BJP received 80 percent of total income from unknown sources of national parties in 2017-18

24 January 2019
An analysis by the Association for Democratic Reforms reveals that the BJP received over Rs 550 crore in income from unknown sources in 2017–18, over four times the amount received by five other national political parties.
MANAN VATSYAYANA/AFP/Getty Images
An analysis by the Association for Democratic Reforms reveals that the BJP received over Rs 550 crore in income from unknown sources in 2017–18, over four times the amount received by five other national political parties.
MANAN VATSYAYANA/AFP/Getty Images

The Bharatiya Janta Party received Rs 553 crore in income from unknown sources in the financial year 2017–18, amounting to over four times the income received by five other national parties—the Congress, the Bahujan Samaj Party, the Nationalist Congress Party, the Trinamool Congress and the Communist Party of India—combined. Donations and other sources of income for amounts under Rs 20,000 are classified as unknown because political parties do not need to disclose details of their respective donors. An analysis by the Association for Democratic Reforms, a non-governmental organisation that works on issues of electoral reform, reveals that the BJP’s unknown income constitutes over 80 percent of the total unknown income of all six parties in 2017–18—a sum of Rs 689.44 crore.

The ADR analysed the unknown sources of income of the six political parties on the basis of their income-tax returns. According to its report, the Congress received Rs 119.91 crore—or 17.4 percent of the total unknown income of the six parties—while the BSP received Rs 10.67 crore and the NCP got Rs 5.37 crore. The Trinamool Congress received Rs 10.4 lakh as income from unknown sources, while the CPI received the least among the six parties, at Rs 30,000. The ADR did not include the donations received by the Communist Party of India (Marxist) because the party did not submit the relevant data to the income-tax department.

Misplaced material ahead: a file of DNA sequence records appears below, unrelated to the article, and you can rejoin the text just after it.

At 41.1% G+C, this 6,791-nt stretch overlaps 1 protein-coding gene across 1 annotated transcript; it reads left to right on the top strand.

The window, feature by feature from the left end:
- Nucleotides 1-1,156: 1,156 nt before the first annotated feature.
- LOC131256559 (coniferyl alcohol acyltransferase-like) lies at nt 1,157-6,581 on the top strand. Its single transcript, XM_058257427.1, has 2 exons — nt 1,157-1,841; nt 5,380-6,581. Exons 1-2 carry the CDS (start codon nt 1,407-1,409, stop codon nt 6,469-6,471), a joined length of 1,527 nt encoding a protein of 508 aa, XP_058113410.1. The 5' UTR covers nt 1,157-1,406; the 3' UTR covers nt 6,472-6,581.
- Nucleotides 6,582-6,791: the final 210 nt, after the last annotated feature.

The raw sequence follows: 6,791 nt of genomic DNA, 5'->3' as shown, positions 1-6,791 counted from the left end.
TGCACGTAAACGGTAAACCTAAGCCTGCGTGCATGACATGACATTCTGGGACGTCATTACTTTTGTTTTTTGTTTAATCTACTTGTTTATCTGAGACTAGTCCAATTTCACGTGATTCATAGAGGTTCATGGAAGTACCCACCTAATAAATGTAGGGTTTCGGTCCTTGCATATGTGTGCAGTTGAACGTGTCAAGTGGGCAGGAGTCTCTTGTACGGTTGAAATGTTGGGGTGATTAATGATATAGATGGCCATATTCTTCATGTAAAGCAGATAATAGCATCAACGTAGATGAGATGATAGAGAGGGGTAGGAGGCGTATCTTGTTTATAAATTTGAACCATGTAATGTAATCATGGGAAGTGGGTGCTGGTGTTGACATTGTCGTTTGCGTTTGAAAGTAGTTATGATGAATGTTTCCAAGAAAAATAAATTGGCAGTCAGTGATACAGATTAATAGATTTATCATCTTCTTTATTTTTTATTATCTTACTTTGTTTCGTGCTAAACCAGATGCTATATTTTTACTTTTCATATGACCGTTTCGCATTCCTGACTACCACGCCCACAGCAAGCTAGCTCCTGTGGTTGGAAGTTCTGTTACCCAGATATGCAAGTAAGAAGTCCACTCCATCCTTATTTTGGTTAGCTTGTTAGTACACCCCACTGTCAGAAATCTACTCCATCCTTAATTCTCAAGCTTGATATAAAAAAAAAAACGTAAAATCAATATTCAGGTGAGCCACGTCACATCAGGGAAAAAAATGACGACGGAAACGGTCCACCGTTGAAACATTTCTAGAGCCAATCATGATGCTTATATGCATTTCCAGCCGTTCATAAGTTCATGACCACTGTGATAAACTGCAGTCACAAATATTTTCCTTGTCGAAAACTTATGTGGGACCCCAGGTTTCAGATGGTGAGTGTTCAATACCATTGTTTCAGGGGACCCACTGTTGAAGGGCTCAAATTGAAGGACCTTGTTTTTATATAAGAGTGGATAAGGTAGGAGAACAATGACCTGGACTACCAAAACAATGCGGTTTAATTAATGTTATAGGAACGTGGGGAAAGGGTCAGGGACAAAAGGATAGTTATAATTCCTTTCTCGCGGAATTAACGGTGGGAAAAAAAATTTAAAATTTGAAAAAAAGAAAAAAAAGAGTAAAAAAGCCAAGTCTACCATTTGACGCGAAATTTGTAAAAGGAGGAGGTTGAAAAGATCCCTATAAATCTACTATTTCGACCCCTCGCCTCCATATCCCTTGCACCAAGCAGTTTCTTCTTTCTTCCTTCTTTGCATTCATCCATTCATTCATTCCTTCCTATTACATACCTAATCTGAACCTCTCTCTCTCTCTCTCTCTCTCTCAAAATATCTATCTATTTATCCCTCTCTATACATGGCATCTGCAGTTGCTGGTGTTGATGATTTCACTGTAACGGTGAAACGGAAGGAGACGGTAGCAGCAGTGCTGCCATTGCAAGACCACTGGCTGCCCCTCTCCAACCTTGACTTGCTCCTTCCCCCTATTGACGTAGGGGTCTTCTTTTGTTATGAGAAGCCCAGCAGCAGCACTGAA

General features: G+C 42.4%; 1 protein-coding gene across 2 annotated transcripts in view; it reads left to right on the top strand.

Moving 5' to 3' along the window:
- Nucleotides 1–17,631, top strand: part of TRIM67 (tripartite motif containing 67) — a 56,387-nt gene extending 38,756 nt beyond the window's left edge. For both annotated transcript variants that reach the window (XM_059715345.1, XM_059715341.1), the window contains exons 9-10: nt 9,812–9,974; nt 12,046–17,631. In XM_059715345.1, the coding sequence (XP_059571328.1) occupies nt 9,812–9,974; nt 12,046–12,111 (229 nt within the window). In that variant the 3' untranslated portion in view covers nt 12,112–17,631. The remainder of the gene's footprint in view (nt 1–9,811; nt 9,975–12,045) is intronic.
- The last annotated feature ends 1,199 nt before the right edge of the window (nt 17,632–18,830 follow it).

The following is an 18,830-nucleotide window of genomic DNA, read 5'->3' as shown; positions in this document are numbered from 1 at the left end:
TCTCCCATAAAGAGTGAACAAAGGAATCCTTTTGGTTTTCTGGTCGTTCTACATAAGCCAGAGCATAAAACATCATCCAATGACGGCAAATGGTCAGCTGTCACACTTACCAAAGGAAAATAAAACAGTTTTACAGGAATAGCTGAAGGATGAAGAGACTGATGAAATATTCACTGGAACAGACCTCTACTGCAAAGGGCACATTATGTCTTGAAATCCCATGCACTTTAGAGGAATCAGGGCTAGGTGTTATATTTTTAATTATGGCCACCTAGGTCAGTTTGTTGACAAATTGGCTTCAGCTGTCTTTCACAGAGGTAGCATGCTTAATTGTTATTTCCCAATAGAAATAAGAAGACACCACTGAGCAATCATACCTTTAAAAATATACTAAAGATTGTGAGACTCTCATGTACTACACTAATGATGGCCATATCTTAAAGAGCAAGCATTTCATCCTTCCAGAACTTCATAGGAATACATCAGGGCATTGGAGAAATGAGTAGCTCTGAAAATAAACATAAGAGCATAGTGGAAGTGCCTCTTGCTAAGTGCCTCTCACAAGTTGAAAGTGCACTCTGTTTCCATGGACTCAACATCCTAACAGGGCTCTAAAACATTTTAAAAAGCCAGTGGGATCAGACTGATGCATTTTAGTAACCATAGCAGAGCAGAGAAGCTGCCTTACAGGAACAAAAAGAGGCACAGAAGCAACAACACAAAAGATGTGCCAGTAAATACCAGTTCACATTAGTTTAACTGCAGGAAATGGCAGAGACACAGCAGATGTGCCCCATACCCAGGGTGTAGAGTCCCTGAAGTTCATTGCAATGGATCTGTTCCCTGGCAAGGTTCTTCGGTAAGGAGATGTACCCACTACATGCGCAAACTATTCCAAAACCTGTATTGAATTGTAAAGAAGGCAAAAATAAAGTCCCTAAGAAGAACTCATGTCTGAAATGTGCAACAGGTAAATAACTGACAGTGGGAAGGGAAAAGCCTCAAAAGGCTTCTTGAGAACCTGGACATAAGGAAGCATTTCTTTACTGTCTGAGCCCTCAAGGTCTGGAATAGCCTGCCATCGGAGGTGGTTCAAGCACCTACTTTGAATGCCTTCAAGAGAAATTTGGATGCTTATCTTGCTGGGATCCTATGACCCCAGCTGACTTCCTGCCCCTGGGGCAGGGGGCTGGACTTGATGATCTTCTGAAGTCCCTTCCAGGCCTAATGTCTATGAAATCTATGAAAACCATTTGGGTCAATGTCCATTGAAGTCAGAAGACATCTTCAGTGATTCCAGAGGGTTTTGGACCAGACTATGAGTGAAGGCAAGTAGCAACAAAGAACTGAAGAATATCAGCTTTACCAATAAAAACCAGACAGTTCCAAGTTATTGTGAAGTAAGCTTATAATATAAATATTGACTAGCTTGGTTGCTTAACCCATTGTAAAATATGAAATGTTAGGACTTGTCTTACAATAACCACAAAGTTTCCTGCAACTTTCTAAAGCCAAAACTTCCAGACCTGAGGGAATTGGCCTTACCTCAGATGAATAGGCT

Courtesy the Association for Democratic Reforms Courtesy the Association for Democratic Reforms
Courtesy the Association for Democratic Reforms

The ADR classified the unknown income under various heads, including voluntary contributions, electoral bonds, collections from the sale of coupons—which parties issue to donors for cash contributions—and miscellaneous income. Electoral bonds are financial instruments for anonymous contributions to political parties, which were introduced by the Narendra Modi government in the budget for the financial year 2017-18. They form a significant portion of the BJP’s donations from unknown sources—the party received Rs 210 crore from electoral bonds, whereas the Congress received Rs 5 crore.

Earlier this month, the ADR released another report, which analysed Election Commission data to quantify the donations of over Rs 20,000 received by India’s national political parties. The report revealed that among the donations from known sources, too, the BJP received significantly more than all other parties combined—the ruling party received Rs 469.89 crore, which constituted 93 percent of the total donations declared to the Election Commission.

Tushar Dhara is a reporting fellow with The Caravan. He has previously worked with Bloomberg News, Indian Express and Firstpost and as a mazdoor with the Mazdoor Kisan Shakti Sangathan in Rajasthan.

Keywords: Elections 2019 Communist Party of India Trinamool Congress Communist Party of India (Marxist) Bharatiya Janata Party Congress Association for Democratic Reforms Electoral bonds Bahujan Samaj Party electoral finance Nationalist Congress Party
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